Reconstructing Images Using PCA

October 27, 2019

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A decade or more ago I read a nice worked example from the political scientist Simon Jackman demonstrating how to do Principal Components Analysis. PCA is one of the basic techniques for reducing data with multiple dimensions to some much smaller subset that nevertheless represents or condenses the information we have in a useful way. In a PCA approach, we transform the data in order to find the “best” set of underlying components. We want the dimensions we choose to be orthogonal to one another—that is, linearly uncorrelated. PCA is an inductive approach to data analysis. Because of the way it works, we’re arithmetically guaranteed to find a set of components that “explain” all the variance we observe. The substantive explanatory question is whether the main components uncovered by PCA have a plausible interpretation.

I was reminded of all of this on Friday because some of my first-year undergrad students are doing an “Algorithms for Data Science” course, and the topic of PCA came up there. Some students not in that class wanted some intuitions about what PCA was. The thing I remembered about Jackman’s discussion was that he had the nice idea of doing PCA on an image, in order to show both how you could reconstruct the whole image from the PCA, if you wanted, and more importantly to provide some intuition about what the first few components of a PCA picked up on. His discussion doesn’t seem to be available anymore, so this afternoon I rewrote the example myself. I’ll use the same image he did. This one:

Elvis meets Nixon

Elvis Meets Nixon.


The Imager Library is our friend here. It’s a great toolkit for processing images in R, and it’s friendly to tidyverse packages, too.


Load the image

Our image is in a subfolder of our project directory. The load.image() function is from Imager, and imports the image as a cimg object. The library provides a method to convert these objects to a long-form data frame. Our image is greyscale, which makes it easier to work with. It’s 800 pixels wide by 633 pixels tall.

img <- load.image(here("img/elvis-nixon.jpeg"))

##  'cimg' num [1:800, 1:633, 1, 1] 0.914 0.929 0.91 0.906 0.898 ...


## [1] 800 633   1   1

img_df_long <-


##   x y     value
## 1 1 1 0.9137255
## 2 2 1 0.9294118
## 3 3 1 0.9098039
## 4 4 1 0.9058824
## 5 5 1 0.8980392
## 6 6 1 0.8862745

Each x-y pair is a location in the 800 by 633 pixel grid, and the value is a grayscale value ranging from zero to one. To do a PCA we will need a matrix of data in wide format, though—one that reproduces the shape of the image, a row-and-column grid of pixels, each with some a level of gray. We’ll widen it using pivot_wider:

img_df <- tidyr::pivot_wider(img_df_long, 
                             names_from = y,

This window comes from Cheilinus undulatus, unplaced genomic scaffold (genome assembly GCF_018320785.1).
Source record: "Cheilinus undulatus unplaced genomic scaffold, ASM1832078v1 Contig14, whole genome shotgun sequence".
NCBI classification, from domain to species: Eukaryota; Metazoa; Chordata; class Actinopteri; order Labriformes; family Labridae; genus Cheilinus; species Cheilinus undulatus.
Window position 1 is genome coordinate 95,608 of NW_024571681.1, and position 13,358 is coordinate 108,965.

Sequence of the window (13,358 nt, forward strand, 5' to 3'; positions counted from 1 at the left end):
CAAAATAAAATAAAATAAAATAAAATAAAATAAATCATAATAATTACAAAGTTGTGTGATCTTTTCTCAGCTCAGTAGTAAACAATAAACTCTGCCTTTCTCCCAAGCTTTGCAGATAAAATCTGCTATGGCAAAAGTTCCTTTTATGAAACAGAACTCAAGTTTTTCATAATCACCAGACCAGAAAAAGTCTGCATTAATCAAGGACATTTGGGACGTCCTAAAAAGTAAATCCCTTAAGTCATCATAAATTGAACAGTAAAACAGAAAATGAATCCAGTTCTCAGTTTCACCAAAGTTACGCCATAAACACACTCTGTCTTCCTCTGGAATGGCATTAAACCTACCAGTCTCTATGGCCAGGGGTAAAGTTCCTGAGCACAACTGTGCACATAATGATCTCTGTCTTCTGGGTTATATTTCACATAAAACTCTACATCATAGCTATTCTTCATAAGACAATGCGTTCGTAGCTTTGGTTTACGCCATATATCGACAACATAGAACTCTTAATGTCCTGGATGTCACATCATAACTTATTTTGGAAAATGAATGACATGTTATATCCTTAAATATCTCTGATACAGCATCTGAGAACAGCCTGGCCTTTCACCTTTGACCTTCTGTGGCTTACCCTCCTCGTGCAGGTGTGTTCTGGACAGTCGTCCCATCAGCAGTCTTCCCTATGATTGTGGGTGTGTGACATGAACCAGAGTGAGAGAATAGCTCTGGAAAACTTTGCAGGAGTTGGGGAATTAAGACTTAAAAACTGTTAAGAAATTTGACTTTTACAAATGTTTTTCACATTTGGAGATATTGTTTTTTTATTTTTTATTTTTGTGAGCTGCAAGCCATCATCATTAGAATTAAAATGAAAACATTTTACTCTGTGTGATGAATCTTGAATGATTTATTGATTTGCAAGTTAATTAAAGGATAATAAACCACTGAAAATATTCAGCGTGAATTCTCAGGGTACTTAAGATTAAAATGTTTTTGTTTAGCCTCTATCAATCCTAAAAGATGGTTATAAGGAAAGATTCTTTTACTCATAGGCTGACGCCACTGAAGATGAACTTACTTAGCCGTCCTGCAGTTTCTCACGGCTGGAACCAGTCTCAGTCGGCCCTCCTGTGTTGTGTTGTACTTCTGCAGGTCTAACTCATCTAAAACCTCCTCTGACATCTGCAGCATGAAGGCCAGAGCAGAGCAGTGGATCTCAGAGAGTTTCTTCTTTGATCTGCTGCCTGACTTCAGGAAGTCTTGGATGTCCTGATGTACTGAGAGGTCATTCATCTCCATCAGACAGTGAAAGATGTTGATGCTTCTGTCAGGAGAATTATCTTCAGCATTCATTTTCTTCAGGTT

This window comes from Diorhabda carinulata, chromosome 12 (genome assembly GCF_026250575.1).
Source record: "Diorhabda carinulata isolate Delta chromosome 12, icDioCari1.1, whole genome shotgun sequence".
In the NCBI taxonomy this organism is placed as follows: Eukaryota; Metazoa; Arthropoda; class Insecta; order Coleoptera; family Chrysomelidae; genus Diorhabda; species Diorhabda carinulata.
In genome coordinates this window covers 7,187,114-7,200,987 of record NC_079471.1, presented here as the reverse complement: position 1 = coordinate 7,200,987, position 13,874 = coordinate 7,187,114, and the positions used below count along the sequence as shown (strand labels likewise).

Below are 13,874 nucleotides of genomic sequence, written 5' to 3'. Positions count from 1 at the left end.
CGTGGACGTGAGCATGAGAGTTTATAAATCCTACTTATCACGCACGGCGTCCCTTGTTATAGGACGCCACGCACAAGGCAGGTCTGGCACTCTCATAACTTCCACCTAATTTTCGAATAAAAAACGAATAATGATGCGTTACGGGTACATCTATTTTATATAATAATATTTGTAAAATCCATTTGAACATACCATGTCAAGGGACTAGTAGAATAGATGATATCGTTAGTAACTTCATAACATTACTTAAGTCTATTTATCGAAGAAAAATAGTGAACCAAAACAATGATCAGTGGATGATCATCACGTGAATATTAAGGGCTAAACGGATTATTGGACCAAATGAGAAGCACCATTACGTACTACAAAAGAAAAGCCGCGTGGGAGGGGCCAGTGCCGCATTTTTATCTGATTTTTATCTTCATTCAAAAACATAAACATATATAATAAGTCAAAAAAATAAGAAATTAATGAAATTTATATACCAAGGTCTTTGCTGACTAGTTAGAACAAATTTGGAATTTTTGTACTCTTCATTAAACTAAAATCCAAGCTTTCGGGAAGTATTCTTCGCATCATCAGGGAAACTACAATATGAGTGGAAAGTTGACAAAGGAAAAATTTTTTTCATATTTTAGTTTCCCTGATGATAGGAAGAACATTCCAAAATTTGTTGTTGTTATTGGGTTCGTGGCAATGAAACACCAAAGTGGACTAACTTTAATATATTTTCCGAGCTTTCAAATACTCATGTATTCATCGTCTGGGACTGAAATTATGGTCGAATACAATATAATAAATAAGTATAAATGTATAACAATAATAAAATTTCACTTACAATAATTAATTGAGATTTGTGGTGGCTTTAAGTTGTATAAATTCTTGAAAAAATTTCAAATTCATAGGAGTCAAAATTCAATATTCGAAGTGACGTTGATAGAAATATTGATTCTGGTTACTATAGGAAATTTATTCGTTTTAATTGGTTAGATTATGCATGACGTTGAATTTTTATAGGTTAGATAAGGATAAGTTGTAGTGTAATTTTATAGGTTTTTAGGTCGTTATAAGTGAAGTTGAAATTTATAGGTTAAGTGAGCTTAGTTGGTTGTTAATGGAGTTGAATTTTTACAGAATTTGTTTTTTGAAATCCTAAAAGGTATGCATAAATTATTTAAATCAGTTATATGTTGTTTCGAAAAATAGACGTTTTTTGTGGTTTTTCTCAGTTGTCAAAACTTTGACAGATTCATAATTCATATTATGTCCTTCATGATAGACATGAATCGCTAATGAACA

values_from = value)


## [1] 800 634

So now it’s the right shape. Here are the first few rows and columns.

img_df[1:5, 1:5]

## # A tibble: 5 x 5
##       x   `1`   `2`   `3`   `4`
## 1     1 0.914 0.914 0.914 0.910
## 2     2 0.929 0.929 0.925 0.918
## 3     3 0.910 0.910 0.902 0.894
## 4     4 0.906 0.902 0.898 0.894
## 5     5 0.898 0.894 0.890 0.886

The values stretch off in both directions. Notice the x column there, which names the rows. We’ll drop that when we do the PCA.

Do the PCA

Next, we do the PCA, dropping the x column and feeding the 800×633 matrix to Base R’s prcomp() function.

img_pca <- img_df %>%
  dplyr::select(-x) %>%
  prcomp(scale = TRUE, center = TRUE)

There are a lot of components—633 of them altogether, in fact, so I’m only going to show the first twelve and the last six here. You can see that by component 12 we’re already up to almost 87% of the total variance “explained”.


## Importance of components:
##                            PC1     PC2     PC3     PC4     PC5     PC6
## Standard deviation     15.2124 10.9823 7.54308 5.57239 4.77759 4.55531
## Proportion of Variance  0.3656  0.1905 0.08989 0.04905 0.03606 0.03278
## Cumulative Proportion   0.3656  0.5561 0.64601 0.69506 0.73112 0.76391
##                           PC7     PC8     PC9    PC10    PC11    PC12
## Standard deviation     4.0649 3.66116 3.36891 3.27698 2.82984 2.49643
## Proportion of Variance 0.0261 0.02118 0.01793 0.01696 0.01265 0.00985
## Cumulative Proportion  0.7900 0.81118 0.82911 0.84608 0.85873 0.86857

## [A lot more components]

##                           PC628    PC629    PC630    PC631    PC632
## Standard deviation     0.001125 0.001104 0.001097 0.001037 0.000993
## Proportion of Variance 0.000000 0.000000 0.000000 0.000000 0.000000
## Cumulative Proportion  1.000000 1.000000 1.000000 1.000000 1.000000
##                            PC633
## Standard deviation     0.0009215
## Proportion of Variance 0.0000000
## Cumulative Proportion  1.0000000

We can tidy the output of prcomp with broom’s tidy function, just to get a summary scree plot showing the variance “explained” by each component.